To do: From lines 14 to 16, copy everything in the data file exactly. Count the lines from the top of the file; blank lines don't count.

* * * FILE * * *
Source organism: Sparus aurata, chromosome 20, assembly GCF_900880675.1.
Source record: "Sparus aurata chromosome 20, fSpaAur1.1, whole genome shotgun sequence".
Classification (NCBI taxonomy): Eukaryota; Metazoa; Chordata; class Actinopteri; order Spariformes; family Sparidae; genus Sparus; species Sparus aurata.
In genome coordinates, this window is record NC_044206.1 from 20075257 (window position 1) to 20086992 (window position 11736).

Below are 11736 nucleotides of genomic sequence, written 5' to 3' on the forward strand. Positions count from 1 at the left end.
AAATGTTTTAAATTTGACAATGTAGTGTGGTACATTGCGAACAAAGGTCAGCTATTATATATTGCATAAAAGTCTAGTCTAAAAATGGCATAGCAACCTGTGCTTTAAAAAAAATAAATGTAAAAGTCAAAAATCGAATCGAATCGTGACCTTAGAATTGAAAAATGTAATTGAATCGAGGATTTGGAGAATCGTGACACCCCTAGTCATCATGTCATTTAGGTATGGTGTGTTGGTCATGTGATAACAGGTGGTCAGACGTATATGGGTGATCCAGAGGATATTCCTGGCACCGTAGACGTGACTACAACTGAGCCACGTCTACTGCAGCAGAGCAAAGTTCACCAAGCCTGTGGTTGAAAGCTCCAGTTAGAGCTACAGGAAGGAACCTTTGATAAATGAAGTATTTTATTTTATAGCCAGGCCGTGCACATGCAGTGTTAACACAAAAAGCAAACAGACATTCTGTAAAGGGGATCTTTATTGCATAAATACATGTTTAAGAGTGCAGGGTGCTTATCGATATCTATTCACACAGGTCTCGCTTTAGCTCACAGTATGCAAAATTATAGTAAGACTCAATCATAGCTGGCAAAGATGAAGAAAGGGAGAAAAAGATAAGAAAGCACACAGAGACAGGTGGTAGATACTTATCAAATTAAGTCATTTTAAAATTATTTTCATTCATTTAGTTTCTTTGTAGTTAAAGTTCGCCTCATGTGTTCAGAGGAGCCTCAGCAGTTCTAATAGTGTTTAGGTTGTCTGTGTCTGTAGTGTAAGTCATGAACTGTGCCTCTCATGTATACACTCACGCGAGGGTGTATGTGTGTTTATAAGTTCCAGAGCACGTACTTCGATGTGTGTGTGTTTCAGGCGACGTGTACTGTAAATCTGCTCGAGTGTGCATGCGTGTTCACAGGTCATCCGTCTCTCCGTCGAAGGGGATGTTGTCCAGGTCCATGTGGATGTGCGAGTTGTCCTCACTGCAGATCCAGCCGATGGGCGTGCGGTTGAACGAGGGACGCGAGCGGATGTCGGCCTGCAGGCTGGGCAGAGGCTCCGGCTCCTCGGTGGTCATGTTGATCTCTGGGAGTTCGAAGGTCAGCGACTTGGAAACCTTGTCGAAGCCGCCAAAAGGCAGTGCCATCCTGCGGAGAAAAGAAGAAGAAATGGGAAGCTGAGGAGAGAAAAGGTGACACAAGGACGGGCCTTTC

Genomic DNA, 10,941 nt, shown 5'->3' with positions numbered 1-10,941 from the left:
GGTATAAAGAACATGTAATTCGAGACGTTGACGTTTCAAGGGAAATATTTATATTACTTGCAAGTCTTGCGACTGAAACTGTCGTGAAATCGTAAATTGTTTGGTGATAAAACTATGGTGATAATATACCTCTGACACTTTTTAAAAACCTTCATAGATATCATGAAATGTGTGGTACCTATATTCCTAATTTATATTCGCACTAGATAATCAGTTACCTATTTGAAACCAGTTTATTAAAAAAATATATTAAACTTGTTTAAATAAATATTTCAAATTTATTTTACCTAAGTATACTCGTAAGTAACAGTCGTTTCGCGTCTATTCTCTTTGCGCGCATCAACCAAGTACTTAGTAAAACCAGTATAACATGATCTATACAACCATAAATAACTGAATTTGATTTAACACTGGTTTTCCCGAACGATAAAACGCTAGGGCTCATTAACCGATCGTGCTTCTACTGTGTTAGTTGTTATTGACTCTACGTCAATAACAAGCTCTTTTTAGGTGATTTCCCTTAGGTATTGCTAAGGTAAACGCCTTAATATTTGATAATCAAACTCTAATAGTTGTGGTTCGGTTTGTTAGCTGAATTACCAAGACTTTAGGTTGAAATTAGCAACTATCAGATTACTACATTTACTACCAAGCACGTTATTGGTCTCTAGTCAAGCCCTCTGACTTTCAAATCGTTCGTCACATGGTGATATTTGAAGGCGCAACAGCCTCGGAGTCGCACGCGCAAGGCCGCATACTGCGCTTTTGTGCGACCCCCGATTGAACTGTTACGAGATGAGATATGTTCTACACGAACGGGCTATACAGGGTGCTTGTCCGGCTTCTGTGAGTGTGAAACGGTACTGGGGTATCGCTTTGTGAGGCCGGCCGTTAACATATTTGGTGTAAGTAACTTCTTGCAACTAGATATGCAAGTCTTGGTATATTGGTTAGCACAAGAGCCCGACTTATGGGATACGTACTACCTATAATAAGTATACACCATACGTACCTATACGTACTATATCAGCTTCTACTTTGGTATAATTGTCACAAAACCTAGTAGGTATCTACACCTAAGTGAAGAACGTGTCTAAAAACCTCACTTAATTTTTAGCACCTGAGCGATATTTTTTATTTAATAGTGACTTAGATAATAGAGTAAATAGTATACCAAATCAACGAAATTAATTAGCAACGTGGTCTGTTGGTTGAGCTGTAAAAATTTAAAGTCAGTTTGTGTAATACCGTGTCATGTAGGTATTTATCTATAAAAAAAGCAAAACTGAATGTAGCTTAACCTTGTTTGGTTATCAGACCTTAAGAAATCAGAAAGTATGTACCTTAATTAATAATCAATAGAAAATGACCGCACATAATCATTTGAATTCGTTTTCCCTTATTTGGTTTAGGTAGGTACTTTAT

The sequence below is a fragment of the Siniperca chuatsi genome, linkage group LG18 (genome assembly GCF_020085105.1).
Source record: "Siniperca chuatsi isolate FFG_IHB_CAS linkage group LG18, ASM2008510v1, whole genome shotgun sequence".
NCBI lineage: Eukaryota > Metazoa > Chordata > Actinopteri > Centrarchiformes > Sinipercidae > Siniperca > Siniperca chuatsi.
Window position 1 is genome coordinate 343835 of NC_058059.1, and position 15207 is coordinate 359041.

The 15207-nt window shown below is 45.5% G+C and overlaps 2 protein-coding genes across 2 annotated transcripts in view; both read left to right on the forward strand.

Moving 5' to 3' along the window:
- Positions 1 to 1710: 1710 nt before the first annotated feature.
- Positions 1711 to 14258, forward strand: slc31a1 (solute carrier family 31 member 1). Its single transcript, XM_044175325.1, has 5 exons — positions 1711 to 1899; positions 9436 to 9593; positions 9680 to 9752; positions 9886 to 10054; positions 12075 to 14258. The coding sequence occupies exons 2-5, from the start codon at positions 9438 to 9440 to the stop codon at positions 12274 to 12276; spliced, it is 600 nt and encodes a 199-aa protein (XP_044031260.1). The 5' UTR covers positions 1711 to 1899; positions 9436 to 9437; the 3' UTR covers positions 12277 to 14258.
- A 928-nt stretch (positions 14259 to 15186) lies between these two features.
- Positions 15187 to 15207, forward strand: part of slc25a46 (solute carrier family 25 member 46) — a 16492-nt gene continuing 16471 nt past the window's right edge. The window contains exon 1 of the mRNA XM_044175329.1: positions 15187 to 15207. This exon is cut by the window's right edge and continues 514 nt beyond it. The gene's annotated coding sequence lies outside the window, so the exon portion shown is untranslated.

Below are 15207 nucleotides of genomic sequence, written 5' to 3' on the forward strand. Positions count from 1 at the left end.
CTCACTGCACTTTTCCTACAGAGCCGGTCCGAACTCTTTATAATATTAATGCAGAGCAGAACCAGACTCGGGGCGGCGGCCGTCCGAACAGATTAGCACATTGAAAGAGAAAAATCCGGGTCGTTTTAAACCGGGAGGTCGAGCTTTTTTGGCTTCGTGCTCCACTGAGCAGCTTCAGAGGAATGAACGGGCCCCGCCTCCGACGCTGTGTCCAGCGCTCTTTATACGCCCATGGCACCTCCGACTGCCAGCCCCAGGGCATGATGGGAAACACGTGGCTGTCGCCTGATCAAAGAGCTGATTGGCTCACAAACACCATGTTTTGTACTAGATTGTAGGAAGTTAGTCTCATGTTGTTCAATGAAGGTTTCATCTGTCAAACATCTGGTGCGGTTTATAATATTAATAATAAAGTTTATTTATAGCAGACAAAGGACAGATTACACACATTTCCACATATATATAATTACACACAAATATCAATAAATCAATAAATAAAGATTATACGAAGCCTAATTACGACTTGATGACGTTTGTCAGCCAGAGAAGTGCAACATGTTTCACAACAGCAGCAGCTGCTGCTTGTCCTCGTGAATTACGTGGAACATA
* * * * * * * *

Moving 5' to 3' along the window:
- Positions 1 to 1710: 1710 nt before the first annotated feature.
- Positions 1711 to 14258, forward strand: slc31a1 (solute carrier family 31 member 1). Its single transcript, XM_044175325.1, has 5 exons — positions 1711 to 1899; positions 9436 to 9593; positions 9680 to 9752; positions 9886 to 10054; positions 12075 to 14258. The coding sequence occupies exons 2-5, from the start codon at positions 9438 to 9440 to the stop codon at positions 12274 to 12276; spliced, it is 600 nt and encodes a 199-aa protein (XP_044031260.1). The 5' UTR covers positions 1711 to 1899; positions 9436 to 9437; the 3' UTR covers positions 12277 to 14258.